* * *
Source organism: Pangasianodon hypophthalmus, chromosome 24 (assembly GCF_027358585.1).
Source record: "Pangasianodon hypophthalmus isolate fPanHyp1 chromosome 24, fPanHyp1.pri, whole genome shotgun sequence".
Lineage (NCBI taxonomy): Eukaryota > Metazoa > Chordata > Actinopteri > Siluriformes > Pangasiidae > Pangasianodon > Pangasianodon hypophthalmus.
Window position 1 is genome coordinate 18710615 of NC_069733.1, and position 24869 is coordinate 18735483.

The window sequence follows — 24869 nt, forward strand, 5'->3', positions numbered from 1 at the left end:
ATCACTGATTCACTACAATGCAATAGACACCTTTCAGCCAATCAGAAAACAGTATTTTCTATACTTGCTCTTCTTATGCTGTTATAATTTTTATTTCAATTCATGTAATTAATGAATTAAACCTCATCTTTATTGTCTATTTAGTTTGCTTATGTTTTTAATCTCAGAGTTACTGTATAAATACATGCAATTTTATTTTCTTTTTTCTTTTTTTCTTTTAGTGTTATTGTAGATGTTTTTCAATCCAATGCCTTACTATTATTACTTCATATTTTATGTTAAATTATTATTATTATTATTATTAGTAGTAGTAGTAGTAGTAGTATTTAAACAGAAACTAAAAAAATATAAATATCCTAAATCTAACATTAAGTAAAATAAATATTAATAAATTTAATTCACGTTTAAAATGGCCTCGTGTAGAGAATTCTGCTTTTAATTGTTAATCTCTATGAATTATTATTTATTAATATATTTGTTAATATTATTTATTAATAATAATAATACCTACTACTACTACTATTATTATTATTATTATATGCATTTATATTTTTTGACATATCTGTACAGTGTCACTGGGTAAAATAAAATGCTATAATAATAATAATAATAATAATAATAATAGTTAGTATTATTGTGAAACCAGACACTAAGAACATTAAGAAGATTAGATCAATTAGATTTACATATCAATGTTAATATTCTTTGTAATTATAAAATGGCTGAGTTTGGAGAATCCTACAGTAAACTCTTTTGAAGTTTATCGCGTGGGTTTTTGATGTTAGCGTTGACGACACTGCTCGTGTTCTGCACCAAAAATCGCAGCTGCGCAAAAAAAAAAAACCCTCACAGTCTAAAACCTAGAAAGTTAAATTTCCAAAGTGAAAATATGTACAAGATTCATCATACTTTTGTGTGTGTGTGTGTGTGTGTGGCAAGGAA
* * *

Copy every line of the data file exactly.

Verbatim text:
Source organism: Pangasianodon hypophthalmus, chromosome 24 (assembly GCF_027358585.1).
Source record: "Pangasianodon hypophthalmus isolate fPanHyp1 chromosome 24, fPanHyp1.pri, whole genome shotgun sequence".
Lineage (NCBI taxonomy): Eukaryota > Metazoa > Chordata > Actinopteri > Siluriformes > Pangasiidae > Pangasianodon > Pangasianodon hypophthalmus.
Window position 1 is genome coordinate 18710615 of NC_069733.1, and position 24869 is coordinate 18735483.

The window sequence follows — 24869 nt, forward strand, 5'->3', positions numbered from 1 at the left end:
ATCACTGATTCACTACAATGCAATAGACACCTTTCAGCCAATCAGAAAACAGTATTTTCTATACTTGCTCTTCTTATGCTGTTATAATTTTTATTTCAATTCATGTAATTAATGAATTAAACCTCATCTTTATTGTCTATTTAGTTTGCTTATGTTTTTAATCTCAGAGTTACTGTATAAATACATGCAATTTTATTTTCTTTTTTCTTTTTTTCTTTTAGTGTTATTGTAGATGTTTTTCAATCCAATGCCTTACTATTATTACTTCATATTTTATGTTAAATTATTATTATTATTATTATTAGTAGTAGTAGTAGTAGTAGTATTTAAACAGAAACTAAAAAAATATAAATATCCTAAATCTAACATTAAGTAAAATAAATATTAATAAATTTAATTCACGTTTAAAATGGCCTCGTGTAGAGAATTCTGCTTTTAATTGTTAATCTCTATGAATTATTATTTATTAATATATTTGTTAATATTATTTATTAATAATAATAATACCTACTACTACTACTATTATTATTATTATTATATGCATTTATATTTTTTGACATATCTGTACAGTGTCACTGGGTAAAATAAAATGCTATAATAATAATAATAATAATAATAATAATAGTTAGTATTATTGTGAAACCAGACACTAAGAACATTAAGAAGATTAGATCAATTAGATTTACATATCAATGTTAATATTCTTTGTAATTATAAAATGGCTGAGTTTGGAGAATCCTACAGTAAACTCTTTTGAAGTTTATCGCGTGGGTTTTTGATGTTAGCGTTGACGACACTGCTCGTGTTCTGCACCAAAAATCGCAGCTGCGCAAAAAAAAAAAACCCTCACAGTCTAAAACCTAGAAAGTTAAATTTCCAAAGTGAAAATATGTACAAGATTCATCATACTTTTGTGTGTGTGTGTGTGTGTGTGGCAAGGAA